The promise of the internet: sleep influencers and dancing to death on a float | Wbactive

TikTokers, as F. Scott Fitzgerald may have written, are “different from you and me.”

Unless you’re from a time when phones only had one purpose and an hour-long call to New York City could set you back the equivalent of a monthly payment on an AT&T iPhone when it was still known as Ma Bell, maybe a little explanation is appropriate.

A pen you might ask? This is a low-tech device that used to be able to communicate over long distances by pressing it on paper with your hand.

And if it was something of significant life impact, profound or funny, it would eventually find its way by the thousands, if not millions.

As for F. Scott Fitzgerald, he was a painterly progenitor of social media influencers/bloggers labeled as essayists, short story writers, and novelists.

He tried to make a living educating people about the extravagance – and excess – of the jazz age.

No, the Jazz Age isn’t when point guard John Stockton took the Utah Jazz to the promised land of the NBA Finals in 1997 and 1998, only to fail both times.

It refers to a time when America was being turned on its head by the introduction of instant communication for the masses, better known as commercial radio.

“Influencers” could reach thousands who turned a knob with devices connected to wireless technology known as radio frequency, rather than those that were currently within earshot.

You no longer had to trek to a jazz club in New York City, Chicago, or Los Angeles to hear trending music. You could turn on your radio in Peoria and take it all in.

It set the stage for the creation and standardization of cultural tastes and language patterns that ruthlessly transcended regional and local takes.

Radio was a medium that spread racial stereotypes like wildfire across the nation with shows like Amos ‘n Andy.

People didn’t have to leave the comfort of their living room to engage with total strangers — albeit in a way back then

As radio matured, it ushered demagogy into the airwaves.

Unusual clothing according to the customs of the time was accepted by young people.

Flapper dresses — long, form-fitting flapper dresses — that today’s Kardashians would see as stale burlap bags — were all the rage, much to the chagrin of the old smokers.

The shocking 1920s equivalent of the crack addiction of many of today’s young men was baggy, pleated, and cuffed pants.

Fitzgerald would have a great day in the internet age exploring the excesses, superficiality, and interaction of the self-proclaimed enlightened ones who mask the void and grow bored with their repetition.

This is true even for those who are at the forefront and need to push their limits to stay relevant to the digital world in which they navigate.

Consider the development of social media as a glimpse of the potential for how superficial and how vast the void of direct human connection is as a precursor to Mark Zuckerburg’s meta-universe to come.

Consult TikTok to see where the journey that began on November 2, 1920, when KDKA became the first commercial radio station to air in Pittsburgh, is taking us.

Here you will see stunts that made John Belushi’s character in “Animal House” appear as if he were demure and channeling Emily Post.

This is also where Andy Warhol’s 15 minute fame theory is reduced to just 15 seconds, if at all.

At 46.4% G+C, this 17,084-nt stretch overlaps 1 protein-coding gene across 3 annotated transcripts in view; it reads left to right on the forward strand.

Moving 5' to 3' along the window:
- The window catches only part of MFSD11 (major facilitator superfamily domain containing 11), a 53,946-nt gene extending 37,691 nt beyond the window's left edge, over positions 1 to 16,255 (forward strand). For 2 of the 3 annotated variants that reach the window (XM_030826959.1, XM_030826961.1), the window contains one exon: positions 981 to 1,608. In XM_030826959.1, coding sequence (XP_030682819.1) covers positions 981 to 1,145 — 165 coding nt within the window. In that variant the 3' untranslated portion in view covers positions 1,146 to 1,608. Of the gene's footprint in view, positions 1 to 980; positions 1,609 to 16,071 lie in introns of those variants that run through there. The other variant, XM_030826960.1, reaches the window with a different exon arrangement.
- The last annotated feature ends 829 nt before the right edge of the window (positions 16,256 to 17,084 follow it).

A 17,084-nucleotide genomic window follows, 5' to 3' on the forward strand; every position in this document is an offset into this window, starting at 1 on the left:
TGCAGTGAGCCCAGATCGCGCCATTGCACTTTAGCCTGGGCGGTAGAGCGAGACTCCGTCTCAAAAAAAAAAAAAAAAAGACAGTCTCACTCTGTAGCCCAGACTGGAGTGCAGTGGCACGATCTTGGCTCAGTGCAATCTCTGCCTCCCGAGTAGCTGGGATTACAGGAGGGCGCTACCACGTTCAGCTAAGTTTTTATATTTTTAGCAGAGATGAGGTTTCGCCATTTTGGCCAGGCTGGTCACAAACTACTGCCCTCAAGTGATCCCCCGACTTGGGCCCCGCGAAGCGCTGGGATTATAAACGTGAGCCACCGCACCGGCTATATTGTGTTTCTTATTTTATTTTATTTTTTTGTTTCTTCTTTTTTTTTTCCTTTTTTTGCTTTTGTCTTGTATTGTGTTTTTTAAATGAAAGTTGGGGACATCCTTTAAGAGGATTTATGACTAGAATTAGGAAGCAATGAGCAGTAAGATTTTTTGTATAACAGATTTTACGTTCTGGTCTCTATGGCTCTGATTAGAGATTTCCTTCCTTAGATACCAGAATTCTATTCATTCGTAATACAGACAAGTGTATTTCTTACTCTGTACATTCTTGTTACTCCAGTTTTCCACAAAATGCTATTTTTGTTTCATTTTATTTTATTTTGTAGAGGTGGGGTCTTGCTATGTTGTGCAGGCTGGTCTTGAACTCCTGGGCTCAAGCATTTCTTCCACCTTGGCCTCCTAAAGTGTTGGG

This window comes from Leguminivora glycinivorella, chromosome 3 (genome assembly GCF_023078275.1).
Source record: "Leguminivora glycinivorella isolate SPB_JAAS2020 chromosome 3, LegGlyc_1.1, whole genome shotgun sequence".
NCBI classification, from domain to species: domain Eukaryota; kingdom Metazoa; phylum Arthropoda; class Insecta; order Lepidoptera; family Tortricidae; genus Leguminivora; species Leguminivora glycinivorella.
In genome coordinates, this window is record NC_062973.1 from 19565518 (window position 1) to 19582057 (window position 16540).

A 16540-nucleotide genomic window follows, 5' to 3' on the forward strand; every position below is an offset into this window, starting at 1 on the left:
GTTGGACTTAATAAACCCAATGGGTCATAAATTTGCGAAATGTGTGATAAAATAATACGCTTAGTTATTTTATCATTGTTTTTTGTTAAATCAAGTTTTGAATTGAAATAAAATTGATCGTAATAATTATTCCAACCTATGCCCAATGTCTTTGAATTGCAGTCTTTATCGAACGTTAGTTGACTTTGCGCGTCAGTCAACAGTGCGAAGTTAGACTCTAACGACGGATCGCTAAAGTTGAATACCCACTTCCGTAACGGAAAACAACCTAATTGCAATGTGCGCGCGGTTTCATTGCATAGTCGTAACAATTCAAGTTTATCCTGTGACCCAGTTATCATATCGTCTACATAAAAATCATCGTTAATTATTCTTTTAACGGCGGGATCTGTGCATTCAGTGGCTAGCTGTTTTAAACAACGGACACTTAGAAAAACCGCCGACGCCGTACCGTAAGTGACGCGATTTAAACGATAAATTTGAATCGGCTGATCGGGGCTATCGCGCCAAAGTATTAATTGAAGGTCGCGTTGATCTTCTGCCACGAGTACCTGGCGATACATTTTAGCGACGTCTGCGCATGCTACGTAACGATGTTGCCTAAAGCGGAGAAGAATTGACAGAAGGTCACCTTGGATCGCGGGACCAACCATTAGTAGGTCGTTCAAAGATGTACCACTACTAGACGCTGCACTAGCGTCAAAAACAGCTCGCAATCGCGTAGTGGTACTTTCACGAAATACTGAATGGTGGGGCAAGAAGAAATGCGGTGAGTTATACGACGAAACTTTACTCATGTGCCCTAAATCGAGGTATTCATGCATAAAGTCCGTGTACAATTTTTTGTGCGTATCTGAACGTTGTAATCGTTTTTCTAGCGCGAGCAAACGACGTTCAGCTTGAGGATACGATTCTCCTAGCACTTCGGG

It’s a place where not one sucker is born every minute, but about a dozen a second.

Facebook’s younger cousin TikTok — the latest refinement in the technology that brought man to the moon — has brought us risky dancing to moving dance floors and sleep influencers.

First the moving dance floor. We’re not talking about the gym floor that recedes into the high school dance scene in It’s A Wonderful Life as the Charleston is played and revelers tumble into the pool below.

Instead, we’re talking about challenges – made and implied – on TikTok.

A 25-year-old man died on a Houston freeway on Monday.

Police said, based on video the man apparently recorded and shared on Facebook, that he was dancing on the roof of an 18-wheel trailer as he sped down the freeway.

Whether he jumped or climbed onto the parked trailer doesn’t matter.

His desire for 15 seconds of fame in the giant bowels of social media cost him his life when the truck went under a bridge and he slammed onto the overpass.

As for sleep influencers, this is an extension of the 1930s marketing gimmick when a man was paid to “sleep” in his pajamas in a New York City store window to demonstrate how restful a particular mattress was while passers-by stared.

While that was probably a one-off gig, TikTok has made it a career.

The king of sleep influencers — although it looks like he’s sleeping on twin beds — is Jakey Boehm.

The 28-year-old from Australia’s Gold Coast climbs into bed at 10pm every night to entertain TikTok fans worldwide with his back-and-forth.

Boehm claims he makes an average of $35,000 a month.

Boehm adds entertainment value by manipulating lights, sirens, and other sounds that “wake him up” when someone buys him a virtual gift to choose from.

You can also give over 50 cents on $600 for a bunch of other irritating breaks, hence his $35,000 monthly earnings.

Other sleep influencers aren’t as entertaining. They’re just a big nap when, as Fitzgerald would say of the rich he’s warped, a “big bore.”

25-year-old Duane Olson, who lives in Hyde Park in New York, just sleeps.

He goes to bed with a sign above his headboard that reads “Only I sleep.”

He’s got around 13,000 followers, with more than a few volunteers sending him a few bucks while they watch him sleep, and he probably dreams of shy TikTok followers rather than sheep.

He could rake in about $400 a month just by sleeping.

So much for the breathless promise of the 1990s that the internet would usher in a new age of enlightenment.

Leave a Comment